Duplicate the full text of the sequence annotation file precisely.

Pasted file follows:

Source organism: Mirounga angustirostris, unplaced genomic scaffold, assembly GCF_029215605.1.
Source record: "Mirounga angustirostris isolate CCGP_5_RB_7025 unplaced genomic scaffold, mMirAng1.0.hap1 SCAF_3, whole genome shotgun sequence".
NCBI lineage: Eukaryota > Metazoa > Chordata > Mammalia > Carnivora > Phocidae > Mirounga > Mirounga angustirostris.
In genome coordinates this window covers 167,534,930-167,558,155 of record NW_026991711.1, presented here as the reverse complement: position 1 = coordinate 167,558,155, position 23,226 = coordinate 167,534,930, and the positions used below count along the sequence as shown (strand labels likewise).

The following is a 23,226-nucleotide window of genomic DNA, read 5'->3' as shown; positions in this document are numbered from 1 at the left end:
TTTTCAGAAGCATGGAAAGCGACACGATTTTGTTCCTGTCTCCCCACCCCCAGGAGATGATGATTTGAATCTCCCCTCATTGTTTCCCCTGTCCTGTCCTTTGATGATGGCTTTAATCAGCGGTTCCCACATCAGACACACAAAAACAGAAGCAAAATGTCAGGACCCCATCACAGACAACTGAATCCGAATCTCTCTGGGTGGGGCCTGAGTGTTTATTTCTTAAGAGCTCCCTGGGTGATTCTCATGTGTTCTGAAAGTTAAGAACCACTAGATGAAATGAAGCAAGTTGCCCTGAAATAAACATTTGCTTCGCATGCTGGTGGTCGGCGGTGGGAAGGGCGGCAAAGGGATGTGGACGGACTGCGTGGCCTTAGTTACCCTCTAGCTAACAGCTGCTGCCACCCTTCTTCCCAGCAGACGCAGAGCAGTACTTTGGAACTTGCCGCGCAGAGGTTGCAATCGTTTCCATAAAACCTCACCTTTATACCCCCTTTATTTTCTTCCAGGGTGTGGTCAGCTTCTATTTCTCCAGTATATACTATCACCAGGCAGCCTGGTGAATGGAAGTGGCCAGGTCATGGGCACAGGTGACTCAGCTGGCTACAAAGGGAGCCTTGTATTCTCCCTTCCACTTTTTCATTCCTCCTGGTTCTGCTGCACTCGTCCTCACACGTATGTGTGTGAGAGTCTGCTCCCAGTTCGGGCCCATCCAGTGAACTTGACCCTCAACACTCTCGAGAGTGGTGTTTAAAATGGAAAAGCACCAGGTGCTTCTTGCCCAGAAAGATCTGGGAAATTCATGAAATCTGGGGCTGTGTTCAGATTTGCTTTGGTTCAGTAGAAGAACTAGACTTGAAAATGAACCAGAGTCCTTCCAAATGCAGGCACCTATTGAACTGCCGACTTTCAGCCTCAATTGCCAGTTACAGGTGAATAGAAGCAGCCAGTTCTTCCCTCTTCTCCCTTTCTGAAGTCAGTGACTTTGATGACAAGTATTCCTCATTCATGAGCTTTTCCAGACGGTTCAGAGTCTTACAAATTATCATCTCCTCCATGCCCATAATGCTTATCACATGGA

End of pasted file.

Source organism: Mirounga angustirostris, unplaced genomic scaffold, assembly GCF_029215605.1.
Source record: "Mirounga angustirostris isolate CCGP_5_RB_7025 unplaced genomic scaffold, mMirAng1.0.hap1 SCAF_3, whole genome shotgun sequence".
NCBI lineage: Eukaryota > Metazoa > Chordata > Mammalia > Carnivora > Phocidae > Mirounga > Mirounga angustirostris.
In genome coordinates this window covers 167,534,930-167,558,155 of record NW_026991711.1, presented here as the reverse complement: position 1 = coordinate 167,558,155, position 23,226 = coordinate 167,534,930, and the positions used below count along the sequence as shown (strand labels likewise).

The following is a 23,226-nucleotide window of genomic DNA, read 5'->3' as shown; positions in this document are numbered from 1 at the left end:
TTTTCAGAAGCATGGAAAGCGACACGATTTTGTTCCTGTCTCCCCACCCCCAGGAGATGATGATTTGAATCTCCCCTCATTGTTTCCCCTGTCCTGTCCTTTGATGATGGCTTTAATCAGCGGTTCCCACATCAGACACACAAAAACAGAAGCAAAATGTCAGGACCCCATCACAGACAACTGAATCCGAATCTCTCTGGGTGGGGCCTGAGTGTTTATTTCTTAAGAGCTCCCTGGGTGATTCTCATGTGTTCTGAAAGTTAAGAACCACTAGATGAAATGAAGCAAGTTGCCCTGAAATAAACATTTGCTTCGCATGCTGGTGGTCGGCGGTGGGAAGGGCGGCAAAGGGATGTGGACGGACTGCGTGGCCTTAGTTACCCTCTAGCTAACAGCTGCTGCCACCCTTCTTCCCAGCAGACGCAGAGCAGTACTTTGGAACTTGCCGCGCAGAGGTTGCAATCGTTTCCATAAAACCTCACCTTTATACCCCCTTTATTTTCTTCCAGGGTGTGGTCAGCTTCTATTTCTCCAGTATATACTATCACCAGGCAGCCTGGTGAATGGAAGTGGCCAGGTCATGGGCACAGGTGACTCAGCTGGCTACAAAGGGAGCCTTGTATTCTCCCTTCCACTTTTTCATTCCTCCTGGTTCTGCTGCACTCGTCCTCACACGTATGTGTGTGAGAGTCTGCTCCCAGTTCGGGCCCATCCAGTGAACTTGACCCTCAACACTCTCGAGAGTGGTGTTTAAAATGGAAAAGCACCAGGTGCTTCTTGCCCAGAAAGATCTGGGAAATTCATGAAATCTGGGGCTGTGTTCAGATTTGCTTTGGTTCAGTAGAAGAACTAGACTTGAAAATGAACCAGAGTCCTTCCAAATGCAGGCACCTATTGAACTGCCGACTTTCAGCCTCAATTGCCAGTTACAGGTGAATAGAAGCAGCCAGTTCTTCCCTCTTCTCCCTTTCTGAAGTCAGTGACTTTGATGACAAGTATTCCTCATTCATGAGCTTTTCCAGACGGTTCAGAGTCTTACAAATTATCATCTCCTCCATGCCCATAATGCTTATCACATGGA